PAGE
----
"Whatever negative effects there are from radiation, they are not as large as the negative effects of having people there," study co-author Jim Smith of the University of Portsmouth in the U.K., told New Scientist. "We're not saying there weren't radiological effects at all, but we can't see effects on populations as a whole."
And one researcher not involved with the study told New Scientist, "The striking Chernobyl findings reveal that nature can flourish if people will just leave it alone," said Bill Laurance of James Cook University in Cairns, Australia. "This underscores the vital importance of having people-free parts of the planet."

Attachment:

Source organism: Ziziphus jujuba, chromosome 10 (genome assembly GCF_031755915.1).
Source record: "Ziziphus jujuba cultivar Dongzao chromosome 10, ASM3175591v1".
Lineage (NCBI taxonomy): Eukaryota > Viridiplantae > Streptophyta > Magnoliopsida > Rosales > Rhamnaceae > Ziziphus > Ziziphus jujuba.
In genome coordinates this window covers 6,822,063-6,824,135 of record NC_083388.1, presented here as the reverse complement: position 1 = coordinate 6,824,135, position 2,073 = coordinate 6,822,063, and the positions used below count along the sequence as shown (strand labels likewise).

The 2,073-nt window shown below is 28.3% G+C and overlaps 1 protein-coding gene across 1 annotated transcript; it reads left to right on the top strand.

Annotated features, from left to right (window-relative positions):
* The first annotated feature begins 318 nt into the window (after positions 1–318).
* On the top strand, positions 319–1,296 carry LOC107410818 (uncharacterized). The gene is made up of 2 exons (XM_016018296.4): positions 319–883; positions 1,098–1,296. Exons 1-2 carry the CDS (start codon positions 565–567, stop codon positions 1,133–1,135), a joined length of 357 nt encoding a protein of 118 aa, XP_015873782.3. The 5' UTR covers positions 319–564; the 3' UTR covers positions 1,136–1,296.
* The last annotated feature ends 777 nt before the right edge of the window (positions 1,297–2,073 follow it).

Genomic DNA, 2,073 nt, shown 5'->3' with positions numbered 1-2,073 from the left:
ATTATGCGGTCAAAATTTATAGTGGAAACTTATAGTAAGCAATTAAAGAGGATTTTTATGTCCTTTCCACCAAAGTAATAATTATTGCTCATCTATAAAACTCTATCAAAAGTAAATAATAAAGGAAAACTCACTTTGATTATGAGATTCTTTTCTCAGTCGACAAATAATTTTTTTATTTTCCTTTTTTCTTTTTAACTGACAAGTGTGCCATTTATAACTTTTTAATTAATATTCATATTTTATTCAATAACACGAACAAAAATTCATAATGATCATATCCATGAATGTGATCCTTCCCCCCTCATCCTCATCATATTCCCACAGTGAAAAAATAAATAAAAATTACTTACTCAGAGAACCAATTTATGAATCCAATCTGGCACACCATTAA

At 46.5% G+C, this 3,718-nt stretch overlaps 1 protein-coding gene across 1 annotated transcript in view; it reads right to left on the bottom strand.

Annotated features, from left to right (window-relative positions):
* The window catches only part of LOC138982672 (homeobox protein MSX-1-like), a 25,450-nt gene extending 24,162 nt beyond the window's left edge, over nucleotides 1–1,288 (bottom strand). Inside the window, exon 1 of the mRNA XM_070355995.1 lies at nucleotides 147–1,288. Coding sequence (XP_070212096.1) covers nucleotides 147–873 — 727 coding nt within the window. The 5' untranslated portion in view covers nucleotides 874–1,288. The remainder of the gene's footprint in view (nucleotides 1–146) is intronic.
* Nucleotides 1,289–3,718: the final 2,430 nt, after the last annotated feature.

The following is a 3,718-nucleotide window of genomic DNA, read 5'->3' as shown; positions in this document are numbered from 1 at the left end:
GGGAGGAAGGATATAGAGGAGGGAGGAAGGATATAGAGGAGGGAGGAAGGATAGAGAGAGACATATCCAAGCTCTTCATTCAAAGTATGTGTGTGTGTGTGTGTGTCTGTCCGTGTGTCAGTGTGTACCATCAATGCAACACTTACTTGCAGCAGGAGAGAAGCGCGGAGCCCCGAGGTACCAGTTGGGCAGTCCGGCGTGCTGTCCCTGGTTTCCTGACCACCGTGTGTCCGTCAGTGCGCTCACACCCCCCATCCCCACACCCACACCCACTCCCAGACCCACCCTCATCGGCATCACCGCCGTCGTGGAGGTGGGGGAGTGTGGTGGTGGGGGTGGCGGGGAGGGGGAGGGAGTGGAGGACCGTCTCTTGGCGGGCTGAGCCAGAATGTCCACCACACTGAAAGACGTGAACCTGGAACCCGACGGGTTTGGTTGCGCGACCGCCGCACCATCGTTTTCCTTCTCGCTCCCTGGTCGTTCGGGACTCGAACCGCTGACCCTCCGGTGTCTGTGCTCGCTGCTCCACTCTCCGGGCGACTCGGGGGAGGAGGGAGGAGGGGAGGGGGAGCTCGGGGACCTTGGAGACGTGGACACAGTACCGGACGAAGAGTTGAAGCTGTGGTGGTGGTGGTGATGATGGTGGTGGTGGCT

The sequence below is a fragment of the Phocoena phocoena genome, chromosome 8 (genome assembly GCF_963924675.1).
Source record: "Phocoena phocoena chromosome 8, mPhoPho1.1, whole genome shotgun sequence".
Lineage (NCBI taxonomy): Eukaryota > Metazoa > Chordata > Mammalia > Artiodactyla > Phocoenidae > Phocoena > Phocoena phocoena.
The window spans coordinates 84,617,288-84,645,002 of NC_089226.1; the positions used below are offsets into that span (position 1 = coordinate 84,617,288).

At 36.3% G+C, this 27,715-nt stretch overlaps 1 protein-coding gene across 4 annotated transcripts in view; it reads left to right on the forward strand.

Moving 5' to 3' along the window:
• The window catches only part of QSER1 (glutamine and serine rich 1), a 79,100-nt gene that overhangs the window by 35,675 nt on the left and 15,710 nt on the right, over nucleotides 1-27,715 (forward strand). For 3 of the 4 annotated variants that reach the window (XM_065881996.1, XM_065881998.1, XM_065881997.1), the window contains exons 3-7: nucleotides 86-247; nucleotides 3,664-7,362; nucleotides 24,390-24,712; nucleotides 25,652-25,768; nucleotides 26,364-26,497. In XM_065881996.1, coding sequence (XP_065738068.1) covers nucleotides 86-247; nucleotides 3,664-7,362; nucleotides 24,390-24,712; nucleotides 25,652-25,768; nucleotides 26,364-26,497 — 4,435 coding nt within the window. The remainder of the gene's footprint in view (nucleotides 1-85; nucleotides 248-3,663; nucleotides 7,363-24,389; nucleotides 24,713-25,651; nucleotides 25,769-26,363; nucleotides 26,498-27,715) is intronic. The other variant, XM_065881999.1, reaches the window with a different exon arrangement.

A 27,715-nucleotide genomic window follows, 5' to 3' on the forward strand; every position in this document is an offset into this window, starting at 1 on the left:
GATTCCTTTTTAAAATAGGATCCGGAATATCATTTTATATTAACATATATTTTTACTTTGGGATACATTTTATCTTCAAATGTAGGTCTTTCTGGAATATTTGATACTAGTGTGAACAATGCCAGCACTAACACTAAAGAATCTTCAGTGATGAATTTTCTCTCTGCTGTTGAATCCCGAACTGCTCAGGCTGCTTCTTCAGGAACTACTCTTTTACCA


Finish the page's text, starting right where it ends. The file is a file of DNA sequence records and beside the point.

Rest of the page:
But Timothy Mousseau, a professor of biological sciences at the University of South Carolina who has been studying animal populations around Chernobyl for years, thinks the paper is too limited, does not provide an adequate control group and does not address the longer-term effects of radiation on animal populations.